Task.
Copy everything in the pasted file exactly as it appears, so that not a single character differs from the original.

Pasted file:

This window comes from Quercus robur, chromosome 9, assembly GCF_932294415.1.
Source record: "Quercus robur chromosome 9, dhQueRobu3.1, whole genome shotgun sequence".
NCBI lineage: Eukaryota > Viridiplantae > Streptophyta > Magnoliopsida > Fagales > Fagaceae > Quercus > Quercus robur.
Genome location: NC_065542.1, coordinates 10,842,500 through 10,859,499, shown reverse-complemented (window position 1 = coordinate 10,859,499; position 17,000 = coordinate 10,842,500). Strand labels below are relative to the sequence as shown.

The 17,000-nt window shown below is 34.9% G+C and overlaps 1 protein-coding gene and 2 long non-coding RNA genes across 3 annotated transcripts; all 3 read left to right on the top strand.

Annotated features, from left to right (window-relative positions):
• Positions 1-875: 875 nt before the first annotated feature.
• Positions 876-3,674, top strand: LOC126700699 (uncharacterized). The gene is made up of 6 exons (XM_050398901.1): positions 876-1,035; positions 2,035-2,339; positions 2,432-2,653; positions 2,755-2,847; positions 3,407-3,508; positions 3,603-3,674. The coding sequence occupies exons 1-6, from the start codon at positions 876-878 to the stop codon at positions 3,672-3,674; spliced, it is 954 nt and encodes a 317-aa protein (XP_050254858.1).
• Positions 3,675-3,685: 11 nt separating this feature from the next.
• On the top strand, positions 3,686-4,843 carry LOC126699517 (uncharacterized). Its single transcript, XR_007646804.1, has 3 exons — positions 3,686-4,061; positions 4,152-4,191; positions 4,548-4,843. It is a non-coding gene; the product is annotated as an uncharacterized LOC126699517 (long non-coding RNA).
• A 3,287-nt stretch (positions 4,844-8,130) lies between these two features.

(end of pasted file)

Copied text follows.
This window comes from Quercus robur, chromosome 9, assembly GCF_932294415.1.
Source record: "Quercus robur chromosome 9, dhQueRobu3.1, whole genome shotgun sequence".
NCBI lineage: Eukaryota > Viridiplantae > Streptophyta > Magnoliopsida > Fagales > Fagaceae > Quercus > Quercus robur.
Genome location: NC_065542.1, coordinates 10,842,500 through 10,859,499, shown reverse-complemented (window position 1 = coordinate 10,859,499; position 17,000 = coordinate 10,842,500). Strand labels below are relative to the sequence as shown.

The 17,000-nt window shown below is 34.9% G+C and overlaps 1 protein-coding gene and 2 long non-coding RNA genes across 3 annotated transcripts; all 3 read left to right on the top strand.

Annotated features, from left to right (window-relative positions):
• Positions 1-875: 875 nt before the first annotated feature.
• Positions 876-3,674, top strand: LOC126700699 (uncharacterized). The gene is made up of 6 exons (XM_050398901.1): positions 876-1,035; positions 2,035-2,339; positions 2,432-2,653; positions 2,755-2,847; positions 3,407-3,508; positions 3,603-3,674. The coding sequence occupies exons 1-6, from the start codon at positions 876-878 to the stop codon at positions 3,672-3,674; spliced, it is 954 nt and encodes a 317-aa protein (XP_050254858.1).
• Positions 3,675-3,685: 11 nt separating this feature from the next.
• On the top strand, positions 3,686-4,843 carry LOC126699517 (uncharacterized). Its single transcript, XR_007646804.1, has 3 exons — positions 3,686-4,061; positions 4,152-4,191; positions 4,548-4,843. It is a non-coding gene; the product is annotated as an uncharacterized LOC126699517 (long non-coding RNA).
• A 3,287-nt stretch (positions 4,844-8,130) lies between these two features.